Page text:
Baseline data were also compared to follow-up data collected for 2 weeks, 1 year later (in April 2018). One year was chosen because it was considered substantial enough to test whether the intervention had lasting effects, and because activity levels would be expected to be similar at the same time of year as when the original experiment took place.
The intervention in the experimental building consisted first of a sticker placed on fume hoods (see Figure 3). The sticker took the form of a smiley face, cut in half, with one half installed on the frame and one half installed on the glass of the sash. Closing the sash results in a complete smiley face, while leaving the sash open leaves the sticker “broken.”
Two weeks after the stickers were installed, feedback based on unoccupied closure data was posted throughout the experimental building. Feedback included an image for each fume hood in the building—a smiley face for fume hoods that were rarely left open unoccupied, a straight face for fume hoods sometimes left open unoccupied, and a surprised face for often open when unoccupied (see Figure 4). Feedback sheets also included a note stating “Good lab practices go hand in hand with good research,” a note that one fume hood can use as much energy as three homes in a year, a statement emphasizing that fume hoods should be closed every time they are not actively in use, and a footnote regarding the source of the data (from the automated building system). One week after posting, the feedback was updated. One week later (at the end of intervention), the feedback was removed. No further feedback was posted, though the stickers remained.
The dependent variables for the study were (1) the number of times a hood was left open when occupied and (2) the number of times a hood was left open when unoccupied during a 2-week time period (as shown in Table 1). Each building has an Energy Management Control System (EMCS) that continuously collects data points on equipment use, occupancy, and more. To capture dependent variable data during the study, a university programmer created an EMCS report based on room occupancy and fume hood closure. More specifically, the two dependent variables, which were also referred to as “alarm states” in the EMCS reports, were defined as follows:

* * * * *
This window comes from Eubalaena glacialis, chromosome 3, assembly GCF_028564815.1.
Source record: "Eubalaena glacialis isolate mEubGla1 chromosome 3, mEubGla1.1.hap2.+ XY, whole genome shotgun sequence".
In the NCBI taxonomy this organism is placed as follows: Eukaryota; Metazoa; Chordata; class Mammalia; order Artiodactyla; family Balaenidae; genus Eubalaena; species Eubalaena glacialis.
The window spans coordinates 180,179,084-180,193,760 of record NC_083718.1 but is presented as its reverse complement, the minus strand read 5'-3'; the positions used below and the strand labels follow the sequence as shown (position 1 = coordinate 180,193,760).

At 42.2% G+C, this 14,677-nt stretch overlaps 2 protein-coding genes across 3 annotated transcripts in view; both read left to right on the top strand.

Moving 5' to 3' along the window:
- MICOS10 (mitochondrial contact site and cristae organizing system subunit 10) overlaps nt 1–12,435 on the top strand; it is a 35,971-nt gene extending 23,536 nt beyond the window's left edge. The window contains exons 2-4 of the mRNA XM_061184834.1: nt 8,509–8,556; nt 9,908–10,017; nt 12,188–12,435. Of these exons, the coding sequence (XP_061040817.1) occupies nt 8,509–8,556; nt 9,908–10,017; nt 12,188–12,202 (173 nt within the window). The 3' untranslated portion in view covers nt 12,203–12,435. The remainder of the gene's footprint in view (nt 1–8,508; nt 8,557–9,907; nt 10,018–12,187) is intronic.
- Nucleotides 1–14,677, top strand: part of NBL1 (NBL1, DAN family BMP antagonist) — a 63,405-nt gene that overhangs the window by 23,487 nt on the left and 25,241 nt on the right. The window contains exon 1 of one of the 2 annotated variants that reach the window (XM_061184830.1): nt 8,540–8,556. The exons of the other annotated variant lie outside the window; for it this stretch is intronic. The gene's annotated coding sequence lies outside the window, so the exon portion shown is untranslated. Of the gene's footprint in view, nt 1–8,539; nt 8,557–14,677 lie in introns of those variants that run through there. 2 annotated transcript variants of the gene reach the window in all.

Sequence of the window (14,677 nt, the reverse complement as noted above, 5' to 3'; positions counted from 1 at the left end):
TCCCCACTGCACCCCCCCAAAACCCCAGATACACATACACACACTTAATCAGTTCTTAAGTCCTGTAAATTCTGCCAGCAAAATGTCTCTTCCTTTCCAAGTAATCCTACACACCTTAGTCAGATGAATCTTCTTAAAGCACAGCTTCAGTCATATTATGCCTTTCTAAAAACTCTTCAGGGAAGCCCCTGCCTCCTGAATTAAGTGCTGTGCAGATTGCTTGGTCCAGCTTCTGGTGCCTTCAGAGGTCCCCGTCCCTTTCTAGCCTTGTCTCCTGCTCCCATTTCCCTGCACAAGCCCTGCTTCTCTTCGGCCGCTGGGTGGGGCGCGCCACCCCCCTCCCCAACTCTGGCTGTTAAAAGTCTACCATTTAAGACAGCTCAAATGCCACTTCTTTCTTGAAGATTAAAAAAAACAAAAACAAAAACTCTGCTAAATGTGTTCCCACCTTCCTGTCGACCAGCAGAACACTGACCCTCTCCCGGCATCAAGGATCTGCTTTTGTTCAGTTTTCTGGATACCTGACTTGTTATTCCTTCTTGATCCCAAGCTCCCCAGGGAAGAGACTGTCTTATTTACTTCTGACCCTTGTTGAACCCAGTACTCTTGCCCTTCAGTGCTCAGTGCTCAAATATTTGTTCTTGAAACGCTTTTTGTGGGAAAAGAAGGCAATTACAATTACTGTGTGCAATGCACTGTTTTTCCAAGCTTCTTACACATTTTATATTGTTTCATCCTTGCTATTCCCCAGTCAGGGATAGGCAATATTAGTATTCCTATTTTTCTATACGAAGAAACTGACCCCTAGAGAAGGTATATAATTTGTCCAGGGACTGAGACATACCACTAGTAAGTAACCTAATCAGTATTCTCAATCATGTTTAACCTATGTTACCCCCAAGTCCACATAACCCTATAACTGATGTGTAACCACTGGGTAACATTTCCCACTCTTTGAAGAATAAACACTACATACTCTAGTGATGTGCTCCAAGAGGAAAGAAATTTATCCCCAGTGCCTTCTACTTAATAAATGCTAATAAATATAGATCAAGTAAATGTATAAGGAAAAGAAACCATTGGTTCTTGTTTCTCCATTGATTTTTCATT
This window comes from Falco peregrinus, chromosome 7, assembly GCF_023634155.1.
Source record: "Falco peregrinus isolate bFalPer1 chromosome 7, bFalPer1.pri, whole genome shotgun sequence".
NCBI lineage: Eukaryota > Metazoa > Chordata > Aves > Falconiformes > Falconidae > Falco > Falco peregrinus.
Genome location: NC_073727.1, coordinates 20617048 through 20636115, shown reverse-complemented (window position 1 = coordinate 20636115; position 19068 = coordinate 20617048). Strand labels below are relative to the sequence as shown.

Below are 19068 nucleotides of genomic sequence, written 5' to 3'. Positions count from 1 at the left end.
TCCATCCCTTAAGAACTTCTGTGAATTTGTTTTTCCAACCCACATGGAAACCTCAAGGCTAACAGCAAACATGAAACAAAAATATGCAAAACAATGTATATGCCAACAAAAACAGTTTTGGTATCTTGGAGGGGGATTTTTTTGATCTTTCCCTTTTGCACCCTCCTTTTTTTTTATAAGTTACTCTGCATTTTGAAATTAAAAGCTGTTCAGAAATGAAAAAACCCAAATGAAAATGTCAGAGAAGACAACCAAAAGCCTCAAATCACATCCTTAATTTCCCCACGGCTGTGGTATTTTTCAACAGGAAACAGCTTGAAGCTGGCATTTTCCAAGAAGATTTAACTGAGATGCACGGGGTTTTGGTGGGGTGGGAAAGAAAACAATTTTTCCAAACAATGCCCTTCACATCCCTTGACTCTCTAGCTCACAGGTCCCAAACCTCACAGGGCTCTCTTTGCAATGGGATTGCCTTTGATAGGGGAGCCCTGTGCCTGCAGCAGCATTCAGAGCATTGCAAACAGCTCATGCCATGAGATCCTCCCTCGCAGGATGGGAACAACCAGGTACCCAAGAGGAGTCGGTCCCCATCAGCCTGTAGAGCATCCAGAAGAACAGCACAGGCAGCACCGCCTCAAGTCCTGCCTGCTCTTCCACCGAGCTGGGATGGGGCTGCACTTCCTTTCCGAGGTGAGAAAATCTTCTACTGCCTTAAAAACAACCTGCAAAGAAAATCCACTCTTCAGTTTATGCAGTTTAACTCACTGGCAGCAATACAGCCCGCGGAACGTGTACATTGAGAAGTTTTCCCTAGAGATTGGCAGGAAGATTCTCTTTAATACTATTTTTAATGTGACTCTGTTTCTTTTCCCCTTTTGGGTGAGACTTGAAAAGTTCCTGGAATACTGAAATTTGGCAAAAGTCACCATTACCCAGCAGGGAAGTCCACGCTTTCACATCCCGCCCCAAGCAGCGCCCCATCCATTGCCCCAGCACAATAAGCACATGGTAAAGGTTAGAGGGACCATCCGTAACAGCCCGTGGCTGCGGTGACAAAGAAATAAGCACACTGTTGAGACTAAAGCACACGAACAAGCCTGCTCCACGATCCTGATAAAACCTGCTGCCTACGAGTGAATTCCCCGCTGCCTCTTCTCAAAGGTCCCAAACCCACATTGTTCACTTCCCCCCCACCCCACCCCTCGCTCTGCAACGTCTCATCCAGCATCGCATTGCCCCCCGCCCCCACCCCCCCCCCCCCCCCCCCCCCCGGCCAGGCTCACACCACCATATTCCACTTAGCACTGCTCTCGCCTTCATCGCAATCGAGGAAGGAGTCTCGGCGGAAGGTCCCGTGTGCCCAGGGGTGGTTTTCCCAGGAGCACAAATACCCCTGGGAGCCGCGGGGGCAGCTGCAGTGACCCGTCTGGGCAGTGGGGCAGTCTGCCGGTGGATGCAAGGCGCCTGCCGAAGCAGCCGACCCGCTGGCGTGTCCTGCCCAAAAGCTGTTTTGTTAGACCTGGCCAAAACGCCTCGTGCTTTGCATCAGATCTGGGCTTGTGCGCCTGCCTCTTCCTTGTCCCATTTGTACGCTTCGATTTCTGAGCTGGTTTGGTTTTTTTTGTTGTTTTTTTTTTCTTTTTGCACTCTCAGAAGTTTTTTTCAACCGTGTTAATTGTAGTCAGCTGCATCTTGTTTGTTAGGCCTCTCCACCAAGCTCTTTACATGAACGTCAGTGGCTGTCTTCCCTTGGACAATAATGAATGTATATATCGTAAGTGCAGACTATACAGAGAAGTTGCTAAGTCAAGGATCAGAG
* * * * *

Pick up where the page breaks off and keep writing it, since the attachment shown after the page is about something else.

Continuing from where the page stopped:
• Unoccupied alarm: While the area was unoccupied for 15 or more minutes and the fume hood sash was left open > 3′′.
Each EMCS logged hood closure and occupancy status for every 15-min increment, 24 h per day. Researchers downloaded data from each EMCS and then calculated alarm state frequencies (times a hood was left open) for each hood.
Data were analyzed using generalized estimating equation (GEE) models in SPSS for Mac (version 24). The models included data for each hood from each of the two buildings from all time periods (Period 1/Baseline, Period 2/Sticker, Period 3/Sticker+Feedback, Period 4/Follow-up). Data from one time period for a particular hood cannot be considered independent from data from a subsequent time period for that same hood. For example, in the experimental building, data from the Period 1 for a given hood is not independent from data from Period 2 for that same hood. GEE accounts for lack of independence among data points.